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Book Review: Cobalt Squadron

This was a book I've been meaning to get into ever since The Last Jedi came out, but it just slipped away from me until recently.

Cobalt Squadron is a book by Elizabeth Wein following Rose and Paige Tico. I won't spoil it here, but it's a really great adventure, and a wonderful way to get to know Rose. I already loved Rose from The Last Jedi, so it was great to get to learn more about her background, and her relationship to her sister. Getting to know Paige was also great, since we only got to see a little bit of her in The Last Jedi. Overall, this book was a great read, especially if you're a fan of the Tico sisters. I wrote in my Sisterhood in Star Wars article about how the different pairs of sisters in the Star Wars universe are important to me and included Rose and Paige on that list, so I loved getting to read about their bond. Another important thing about this book was that it put a lot of different scenes with Rose in The Last Jedi in a whole different light for me, and now with the new knowledge from this book I definitely have to do another rewatch of that movie.

Spoilers ahead for Cobalt Squadron!

The book takes before and through The Force Awakens, leading right up to the events we see in the beginning of The Last Jedi. It focuses on Rose and Paige, as well as the squadron they fly with. A lot of the book has scenes where the Tico sisters and their team are working together to fly their large bomber (the ones we see in the first scene of The Last Jedi), and they were really fun to read as each character fulfills their job and helps each other out. I love stories where teams work together smoothly in tense situations, and there's a lot of that in this book. Even when things go wrong (and they do pretty often), they manage to play to their strengths and come up with solutions that help them fight another day.

However, as I wrote above, the absolute highlight of the book was the Tico sisters. Rose and Paige have a really strong bond, and Paige as the older sister is extremely protective of Rose, while Rose looks up to Paige a lot, and admires her. An important part of Rose's arc in this book (and something that I think strengthens her story in The Last Jedi) is learning that she has value, and becoming more confident in doing things herself independently from Paige. In fact, there's a scene where Rose is asked to fly in a separate ship from Paige, but refuses because she doesn't want to fly without her sister (someone else takes her place on that ship and it does get destroyed, leaving Rose feeling guilty about that). At the end of the book though, Rose is asked to fly without Paige, and Rose makes the courageous decision (with Paige's encouragement) to take the separate mission, she and Paige promising each other that they'll see each other again when it's all over.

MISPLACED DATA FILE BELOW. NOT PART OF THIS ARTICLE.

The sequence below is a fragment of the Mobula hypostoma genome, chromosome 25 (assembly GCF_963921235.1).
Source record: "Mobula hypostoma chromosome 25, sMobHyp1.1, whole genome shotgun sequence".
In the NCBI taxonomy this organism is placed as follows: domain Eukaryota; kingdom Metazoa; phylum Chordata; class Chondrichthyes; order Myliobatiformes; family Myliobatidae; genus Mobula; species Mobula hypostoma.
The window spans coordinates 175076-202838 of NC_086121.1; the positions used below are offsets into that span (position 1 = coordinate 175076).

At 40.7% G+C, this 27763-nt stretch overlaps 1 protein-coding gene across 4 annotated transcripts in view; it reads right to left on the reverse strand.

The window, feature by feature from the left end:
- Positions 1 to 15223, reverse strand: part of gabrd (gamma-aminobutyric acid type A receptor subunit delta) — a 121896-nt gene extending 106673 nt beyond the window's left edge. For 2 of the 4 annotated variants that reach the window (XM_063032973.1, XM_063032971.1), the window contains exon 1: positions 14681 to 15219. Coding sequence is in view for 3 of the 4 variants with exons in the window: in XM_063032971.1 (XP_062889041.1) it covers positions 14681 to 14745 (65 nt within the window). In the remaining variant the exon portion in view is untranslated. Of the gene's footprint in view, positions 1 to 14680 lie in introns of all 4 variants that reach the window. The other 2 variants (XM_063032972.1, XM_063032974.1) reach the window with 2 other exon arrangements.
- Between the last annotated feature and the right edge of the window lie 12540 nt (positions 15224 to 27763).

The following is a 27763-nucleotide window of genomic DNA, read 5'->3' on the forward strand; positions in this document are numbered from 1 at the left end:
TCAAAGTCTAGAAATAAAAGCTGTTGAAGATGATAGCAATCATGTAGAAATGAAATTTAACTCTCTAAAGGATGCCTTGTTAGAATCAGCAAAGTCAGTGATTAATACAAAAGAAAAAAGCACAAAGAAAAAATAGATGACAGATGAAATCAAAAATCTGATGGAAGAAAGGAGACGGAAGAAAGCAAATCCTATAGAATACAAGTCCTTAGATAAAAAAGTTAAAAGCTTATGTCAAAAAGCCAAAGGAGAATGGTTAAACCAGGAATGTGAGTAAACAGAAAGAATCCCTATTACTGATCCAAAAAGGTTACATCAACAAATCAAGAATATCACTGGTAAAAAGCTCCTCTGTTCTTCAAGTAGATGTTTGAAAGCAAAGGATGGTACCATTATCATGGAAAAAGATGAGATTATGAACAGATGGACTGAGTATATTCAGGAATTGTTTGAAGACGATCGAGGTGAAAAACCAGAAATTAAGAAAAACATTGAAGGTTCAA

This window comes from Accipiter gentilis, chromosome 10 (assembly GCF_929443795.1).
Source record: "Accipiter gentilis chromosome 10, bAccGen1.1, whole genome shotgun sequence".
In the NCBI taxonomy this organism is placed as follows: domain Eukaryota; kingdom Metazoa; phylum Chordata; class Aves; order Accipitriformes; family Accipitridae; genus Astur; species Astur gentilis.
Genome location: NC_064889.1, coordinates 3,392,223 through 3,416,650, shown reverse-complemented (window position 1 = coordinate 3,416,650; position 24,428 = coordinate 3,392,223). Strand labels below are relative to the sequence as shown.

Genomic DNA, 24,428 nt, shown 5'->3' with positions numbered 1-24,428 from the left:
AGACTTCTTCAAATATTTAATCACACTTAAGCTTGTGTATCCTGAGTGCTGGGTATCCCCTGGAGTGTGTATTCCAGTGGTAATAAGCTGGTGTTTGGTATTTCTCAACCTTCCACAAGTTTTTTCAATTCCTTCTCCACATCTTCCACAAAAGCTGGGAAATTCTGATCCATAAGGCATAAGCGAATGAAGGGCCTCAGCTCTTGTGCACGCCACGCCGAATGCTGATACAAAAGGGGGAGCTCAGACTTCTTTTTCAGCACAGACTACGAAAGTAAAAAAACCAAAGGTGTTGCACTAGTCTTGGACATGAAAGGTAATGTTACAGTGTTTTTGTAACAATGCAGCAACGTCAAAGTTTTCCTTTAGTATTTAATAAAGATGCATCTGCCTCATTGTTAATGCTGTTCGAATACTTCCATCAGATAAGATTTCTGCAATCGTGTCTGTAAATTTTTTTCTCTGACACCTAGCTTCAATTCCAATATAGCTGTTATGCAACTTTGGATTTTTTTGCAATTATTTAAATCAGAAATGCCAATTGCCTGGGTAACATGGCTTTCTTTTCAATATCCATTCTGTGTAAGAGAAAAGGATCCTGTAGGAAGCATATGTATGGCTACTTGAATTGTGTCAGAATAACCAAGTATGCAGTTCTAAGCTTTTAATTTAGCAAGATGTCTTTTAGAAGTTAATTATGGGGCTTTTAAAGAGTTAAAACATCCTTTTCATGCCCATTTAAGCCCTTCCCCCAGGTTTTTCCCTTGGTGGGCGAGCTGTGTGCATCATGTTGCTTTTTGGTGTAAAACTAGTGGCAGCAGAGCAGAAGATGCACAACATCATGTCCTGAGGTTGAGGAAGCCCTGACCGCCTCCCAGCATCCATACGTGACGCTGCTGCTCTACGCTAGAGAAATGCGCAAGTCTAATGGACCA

Which leads into my next point, which is how so many Rose scenes in The Last Jedi are now in a whole different light for me because of what I learned in this book. For example- that first time that Rose and Paige fly without each other? That mission is the one we see in the beginning of The Last Jedi, where Paige unfortunately doesn't make it back. When I realized that while reading, I definitely cried a little bit- while I suppose it's good that Rose wasn't on the ship and survived, the fact that the very first time she made the choice to be so independent was the time that something terrible happened just makes my heart break even more for her than it already did.

But that's not the only thing. See, Paige apparently had a strong affinity for animals, even though the Ticos' homeworld didn't have any, so she hasn't seen very many of them. But Paige's favorite animal was fathiers. She would talk all the time about how much she wanted to see or ride one, but was sure she'd never get to. Paige loved fathiers so much that when the crew of their ship played sabacc, rather than betting credits they all had imaginary stables full of racing fathiers that they'd play with. Knowing this now, I can only imagine why Rose was so emotional over the fathiers that she and Finn freed in The Last Jedi. I don't think I'll ever be able to watch those scenes the same way again.

Essentially, this is essential Rose Tico reading. I loved this book the whole way through, and I'd love to see more Rose Tico stories in the future. She definitely hasn't gotten proper appreciation, and I'd like to see that change, especially after reading Cobalt Squadron.

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